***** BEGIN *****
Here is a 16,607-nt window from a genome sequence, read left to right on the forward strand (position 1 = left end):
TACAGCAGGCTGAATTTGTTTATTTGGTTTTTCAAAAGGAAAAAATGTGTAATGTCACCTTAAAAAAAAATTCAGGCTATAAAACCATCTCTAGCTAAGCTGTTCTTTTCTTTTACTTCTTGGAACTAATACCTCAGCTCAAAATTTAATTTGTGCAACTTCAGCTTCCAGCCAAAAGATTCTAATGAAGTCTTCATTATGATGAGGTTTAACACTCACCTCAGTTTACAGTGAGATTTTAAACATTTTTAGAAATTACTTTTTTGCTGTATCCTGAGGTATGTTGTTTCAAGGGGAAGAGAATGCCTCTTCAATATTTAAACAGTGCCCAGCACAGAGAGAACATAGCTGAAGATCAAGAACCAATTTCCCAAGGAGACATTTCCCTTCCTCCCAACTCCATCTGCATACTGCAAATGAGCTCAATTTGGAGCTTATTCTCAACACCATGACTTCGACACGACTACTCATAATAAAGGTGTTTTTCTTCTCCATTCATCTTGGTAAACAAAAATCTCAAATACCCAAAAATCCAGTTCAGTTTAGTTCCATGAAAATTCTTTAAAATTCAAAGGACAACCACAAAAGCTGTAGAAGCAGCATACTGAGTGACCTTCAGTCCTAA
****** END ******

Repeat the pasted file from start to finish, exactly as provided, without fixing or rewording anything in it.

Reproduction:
Here is a 16,607-nt window from a genome sequence, read left to right on the forward strand (position 1 = left end):
TACAGCAGGCTGAATTTGTTTATTTGGTTTTTCAAAAGGAAAAAATGTGTAATGTCACCTTAAAAAAAAATTCAGGCTATAAAACCATCTCTAGCTAAGCTGTTCTTTTCTTTTACTTCTTGGAACTAATACCTCAGCTCAAAATTTAATTTGTGCAACTTCAGCTTCCAGCCAAAAGATTCTAATGAAGTCTTCATTATGATGAGGTTTAACACTCACCTCAGTTTACAGTGAGATTTTAAACATTTTTAGAAATTACTTTTTTGCTGTATCCTGAGGTATGTTGTTTCAAGGGGAAGAGAATGCCTCTTCAATATTTAAACAGTGCCCAGCACAGAGAGAACATAGCTGAAGATCAAGAACCAATTTCCCAAGGAGACATTTCCCTTCCTCCCAACTCCATCTGCATACTGCAAATGAGCTCAATTTGGAGCTTATTCTCAACACCATGACTTCGACACGACTACTCATAATAAAGGTGTTTTTCTTCTCCATTCATCTTGGTAAACAAAAATCTCAAATACCCAAAAATCCAGTTCAGTTTAGTTCCATGAAAATTCTTTAAAATTCAAAGGACAACCACAAAAGCTGTAGAAGCAGCATACTGAGTGACCTTCAGTCCTAA